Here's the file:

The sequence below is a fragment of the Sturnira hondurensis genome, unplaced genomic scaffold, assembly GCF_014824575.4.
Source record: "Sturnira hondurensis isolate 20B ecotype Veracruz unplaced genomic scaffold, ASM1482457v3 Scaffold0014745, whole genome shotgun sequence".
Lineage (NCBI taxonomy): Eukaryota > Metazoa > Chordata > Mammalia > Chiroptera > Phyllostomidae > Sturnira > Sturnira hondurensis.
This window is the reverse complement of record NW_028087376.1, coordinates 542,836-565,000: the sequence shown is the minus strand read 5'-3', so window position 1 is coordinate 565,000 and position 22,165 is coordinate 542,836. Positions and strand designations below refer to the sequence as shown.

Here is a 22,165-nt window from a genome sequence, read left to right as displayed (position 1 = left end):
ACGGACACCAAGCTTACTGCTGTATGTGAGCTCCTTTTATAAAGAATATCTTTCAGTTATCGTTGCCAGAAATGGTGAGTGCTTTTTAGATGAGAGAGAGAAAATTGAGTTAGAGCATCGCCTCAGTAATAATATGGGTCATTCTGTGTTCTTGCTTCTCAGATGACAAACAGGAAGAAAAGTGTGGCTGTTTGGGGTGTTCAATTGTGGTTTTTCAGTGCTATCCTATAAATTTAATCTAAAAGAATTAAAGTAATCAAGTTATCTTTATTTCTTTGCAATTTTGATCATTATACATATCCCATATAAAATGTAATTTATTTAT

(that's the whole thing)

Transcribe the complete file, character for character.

The sequence below is a fragment of the Sturnira hondurensis genome, unplaced genomic scaffold, assembly GCF_014824575.4.
Source record: "Sturnira hondurensis isolate 20B ecotype Veracruz unplaced genomic scaffold, ASM1482457v3 Scaffold0014745, whole genome shotgun sequence".
Lineage (NCBI taxonomy): Eukaryota > Metazoa > Chordata > Mammalia > Chiroptera > Phyllostomidae > Sturnira > Sturnira hondurensis.
This window is the reverse complement of record NW_028087376.1, coordinates 542,836-565,000: the sequence shown is the minus strand read 5'-3', so window position 1 is coordinate 565,000 and position 22,165 is coordinate 542,836. Positions and strand designations below refer to the sequence as shown.

Here is a 22,165-nt window from a genome sequence, read left to right as displayed (position 1 = left end):
ACGGACACCAAGCTTACTGCTGTATGTGAGCTCCTTTTATAAAGAATATCTTTCAGTTATCGTTGCCAGAAATGGTGAGTGCTTTTTAGATGAGAGAGAGAAAATTGAGTTAGAGCATCGCCTCAGTAATAATATGGGTCATTCTGTGTTCTTGCTTCTCAGATGACAAACAGGAAGAAAAGTGTGGCTGTTTGGGGTGTTCAATTGTGGTTTTTCAGTGCTATCCTATAAATTTAATCTAAAAGAATTAAAGTAATCAAGTTATCTTTATTTCTTTGCAATTTTGATCATTATACATATCCCATATAAAATGTAATTTATTTAT